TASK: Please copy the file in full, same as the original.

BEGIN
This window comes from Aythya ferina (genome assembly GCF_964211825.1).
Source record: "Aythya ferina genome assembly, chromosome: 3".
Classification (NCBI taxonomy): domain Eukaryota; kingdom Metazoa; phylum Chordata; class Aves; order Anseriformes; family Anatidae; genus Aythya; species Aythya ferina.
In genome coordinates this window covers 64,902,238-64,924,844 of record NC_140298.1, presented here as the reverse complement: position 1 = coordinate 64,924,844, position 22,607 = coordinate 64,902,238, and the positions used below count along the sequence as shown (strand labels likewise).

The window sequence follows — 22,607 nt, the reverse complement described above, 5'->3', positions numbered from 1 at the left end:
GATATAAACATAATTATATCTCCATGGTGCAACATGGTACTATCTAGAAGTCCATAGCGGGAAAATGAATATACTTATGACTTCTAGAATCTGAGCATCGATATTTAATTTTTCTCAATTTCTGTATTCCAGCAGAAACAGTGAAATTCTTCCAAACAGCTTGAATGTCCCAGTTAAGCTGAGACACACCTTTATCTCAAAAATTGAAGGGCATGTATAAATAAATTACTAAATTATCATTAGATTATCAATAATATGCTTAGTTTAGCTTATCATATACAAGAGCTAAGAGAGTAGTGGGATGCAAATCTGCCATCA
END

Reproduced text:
This window comes from Aythya ferina (genome assembly GCF_964211825.1).
Source record: "Aythya ferina genome assembly, chromosome: 3".
Classification (NCBI taxonomy): domain Eukaryota; kingdom Metazoa; phylum Chordata; class Aves; order Anseriformes; family Anatidae; genus Aythya; species Aythya ferina.
In genome coordinates this window covers 64,902,238-64,924,844 of record NC_140298.1, presented here as the reverse complement: position 1 = coordinate 64,924,844, position 22,607 = coordinate 64,902,238, and the positions used below count along the sequence as shown (strand labels likewise).

The window sequence follows — 22,607 nt, the reverse complement described above, 5'->3', positions numbered from 1 at the left end:
GATATAAACATAATTATATCTCCATGGTGCAACATGGTACTATCTAGAAGTCCATAGCGGGAAAATGAATATACTTATGACTTCTAGAATCTGAGCATCGATATTTAATTTTTCTCAATTTCTGTATTCCAGCAGAAACAGTGAAATTCTTCCAAACAGCTTGAATGTCCCAGTTAAGCTGAGACACACCTTTATCTCAAAAATTGAAGGGCATGTATAAATAAATTACTAAATTATCATTAGATTATCAATAATATGCTTAGTTTAGCTTATCATATACAAGAGCTAAGAGAGTAGTGGGATGCAAATCTGCCATCA